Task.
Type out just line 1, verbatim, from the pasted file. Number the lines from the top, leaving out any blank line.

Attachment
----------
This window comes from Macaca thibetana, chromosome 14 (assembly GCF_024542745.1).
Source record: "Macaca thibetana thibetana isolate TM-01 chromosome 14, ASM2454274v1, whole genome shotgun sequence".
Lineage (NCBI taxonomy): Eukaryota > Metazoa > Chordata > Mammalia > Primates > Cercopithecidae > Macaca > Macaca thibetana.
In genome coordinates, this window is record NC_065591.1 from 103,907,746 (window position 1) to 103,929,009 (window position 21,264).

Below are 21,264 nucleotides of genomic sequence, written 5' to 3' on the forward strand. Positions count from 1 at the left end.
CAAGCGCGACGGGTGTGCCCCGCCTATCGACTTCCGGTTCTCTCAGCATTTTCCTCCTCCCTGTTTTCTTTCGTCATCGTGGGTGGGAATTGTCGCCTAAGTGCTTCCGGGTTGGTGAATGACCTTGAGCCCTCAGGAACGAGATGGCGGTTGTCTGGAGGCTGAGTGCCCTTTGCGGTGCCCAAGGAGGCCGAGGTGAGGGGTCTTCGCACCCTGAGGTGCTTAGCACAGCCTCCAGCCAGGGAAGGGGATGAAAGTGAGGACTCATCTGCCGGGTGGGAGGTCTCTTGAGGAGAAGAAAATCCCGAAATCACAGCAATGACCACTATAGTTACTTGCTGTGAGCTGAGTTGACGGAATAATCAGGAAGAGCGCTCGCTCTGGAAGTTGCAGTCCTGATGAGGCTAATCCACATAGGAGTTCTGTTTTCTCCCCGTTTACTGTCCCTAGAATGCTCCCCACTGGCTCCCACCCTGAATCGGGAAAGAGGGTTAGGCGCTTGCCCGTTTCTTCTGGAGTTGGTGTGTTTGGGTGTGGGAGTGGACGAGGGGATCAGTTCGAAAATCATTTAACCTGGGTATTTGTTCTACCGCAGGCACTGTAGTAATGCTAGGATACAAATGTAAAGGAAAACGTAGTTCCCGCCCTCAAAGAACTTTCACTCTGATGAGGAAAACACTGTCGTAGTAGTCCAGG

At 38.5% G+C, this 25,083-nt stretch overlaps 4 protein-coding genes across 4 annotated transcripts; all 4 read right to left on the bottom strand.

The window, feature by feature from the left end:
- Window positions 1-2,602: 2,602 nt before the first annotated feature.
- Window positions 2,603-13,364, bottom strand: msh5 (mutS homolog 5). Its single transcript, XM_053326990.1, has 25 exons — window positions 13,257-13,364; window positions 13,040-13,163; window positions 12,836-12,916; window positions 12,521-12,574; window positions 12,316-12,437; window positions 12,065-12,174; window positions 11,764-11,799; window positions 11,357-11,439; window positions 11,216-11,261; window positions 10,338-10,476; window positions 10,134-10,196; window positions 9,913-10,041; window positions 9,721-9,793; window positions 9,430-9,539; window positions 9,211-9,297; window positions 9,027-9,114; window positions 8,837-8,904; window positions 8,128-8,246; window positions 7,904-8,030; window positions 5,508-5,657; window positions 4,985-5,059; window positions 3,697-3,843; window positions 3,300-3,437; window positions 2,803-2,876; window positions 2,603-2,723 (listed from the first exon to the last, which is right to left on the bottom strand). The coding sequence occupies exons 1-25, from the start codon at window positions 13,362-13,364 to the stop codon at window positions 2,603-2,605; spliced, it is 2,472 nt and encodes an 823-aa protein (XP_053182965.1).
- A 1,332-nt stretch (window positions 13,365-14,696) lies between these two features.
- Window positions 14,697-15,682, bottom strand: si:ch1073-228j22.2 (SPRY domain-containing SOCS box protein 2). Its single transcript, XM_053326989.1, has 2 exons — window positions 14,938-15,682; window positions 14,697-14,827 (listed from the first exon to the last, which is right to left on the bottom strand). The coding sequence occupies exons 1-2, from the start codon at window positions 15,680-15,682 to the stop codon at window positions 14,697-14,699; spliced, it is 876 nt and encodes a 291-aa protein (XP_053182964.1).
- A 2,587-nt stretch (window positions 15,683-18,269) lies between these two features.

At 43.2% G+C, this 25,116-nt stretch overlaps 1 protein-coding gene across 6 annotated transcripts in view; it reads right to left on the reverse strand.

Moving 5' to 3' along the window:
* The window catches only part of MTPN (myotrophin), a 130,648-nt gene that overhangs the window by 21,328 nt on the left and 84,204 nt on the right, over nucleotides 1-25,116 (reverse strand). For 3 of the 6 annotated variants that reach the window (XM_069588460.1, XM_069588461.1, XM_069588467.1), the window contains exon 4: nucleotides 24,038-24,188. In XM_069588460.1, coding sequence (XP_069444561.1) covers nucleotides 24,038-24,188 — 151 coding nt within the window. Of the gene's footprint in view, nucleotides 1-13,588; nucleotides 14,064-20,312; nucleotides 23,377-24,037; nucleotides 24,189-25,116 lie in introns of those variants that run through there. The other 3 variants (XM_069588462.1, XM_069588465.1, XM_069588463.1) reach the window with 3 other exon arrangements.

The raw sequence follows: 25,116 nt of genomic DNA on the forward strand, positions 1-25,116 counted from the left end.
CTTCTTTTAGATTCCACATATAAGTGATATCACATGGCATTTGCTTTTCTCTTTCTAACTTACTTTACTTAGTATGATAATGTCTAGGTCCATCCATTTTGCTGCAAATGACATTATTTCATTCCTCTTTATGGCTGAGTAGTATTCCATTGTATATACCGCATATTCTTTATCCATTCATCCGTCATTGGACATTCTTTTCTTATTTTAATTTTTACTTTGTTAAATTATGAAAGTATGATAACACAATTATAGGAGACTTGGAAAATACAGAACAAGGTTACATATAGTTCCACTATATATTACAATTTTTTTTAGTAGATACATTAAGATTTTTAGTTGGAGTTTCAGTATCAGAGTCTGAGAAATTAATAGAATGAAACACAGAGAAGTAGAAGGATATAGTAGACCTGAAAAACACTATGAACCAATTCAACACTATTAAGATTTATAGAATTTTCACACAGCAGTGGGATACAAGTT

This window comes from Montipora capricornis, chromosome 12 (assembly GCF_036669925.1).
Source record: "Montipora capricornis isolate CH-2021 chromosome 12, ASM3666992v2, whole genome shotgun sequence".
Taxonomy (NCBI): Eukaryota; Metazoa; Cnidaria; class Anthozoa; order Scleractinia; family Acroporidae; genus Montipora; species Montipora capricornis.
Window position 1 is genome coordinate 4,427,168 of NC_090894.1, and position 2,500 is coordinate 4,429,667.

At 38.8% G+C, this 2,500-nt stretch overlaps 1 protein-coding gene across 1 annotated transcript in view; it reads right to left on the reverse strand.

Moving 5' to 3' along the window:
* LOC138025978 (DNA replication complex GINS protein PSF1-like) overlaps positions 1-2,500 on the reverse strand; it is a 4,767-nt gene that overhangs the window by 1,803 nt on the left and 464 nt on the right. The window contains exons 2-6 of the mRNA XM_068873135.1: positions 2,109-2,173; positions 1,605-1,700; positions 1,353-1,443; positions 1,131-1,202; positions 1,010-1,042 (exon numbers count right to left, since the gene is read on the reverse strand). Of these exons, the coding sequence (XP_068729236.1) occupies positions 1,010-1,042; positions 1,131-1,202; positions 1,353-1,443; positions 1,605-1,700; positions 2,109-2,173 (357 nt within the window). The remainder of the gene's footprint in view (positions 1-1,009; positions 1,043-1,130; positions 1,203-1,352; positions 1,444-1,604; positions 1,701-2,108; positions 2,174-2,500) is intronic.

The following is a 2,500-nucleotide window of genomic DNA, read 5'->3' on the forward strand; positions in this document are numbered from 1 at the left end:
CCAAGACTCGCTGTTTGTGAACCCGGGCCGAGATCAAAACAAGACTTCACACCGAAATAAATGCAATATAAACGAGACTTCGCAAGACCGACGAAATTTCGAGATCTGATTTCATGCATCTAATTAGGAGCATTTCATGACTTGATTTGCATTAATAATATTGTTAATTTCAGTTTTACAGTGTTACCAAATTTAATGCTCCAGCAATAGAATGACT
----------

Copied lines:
This window comes from Macaca thibetana, chromosome 14 (assembly GCF_024542745.1).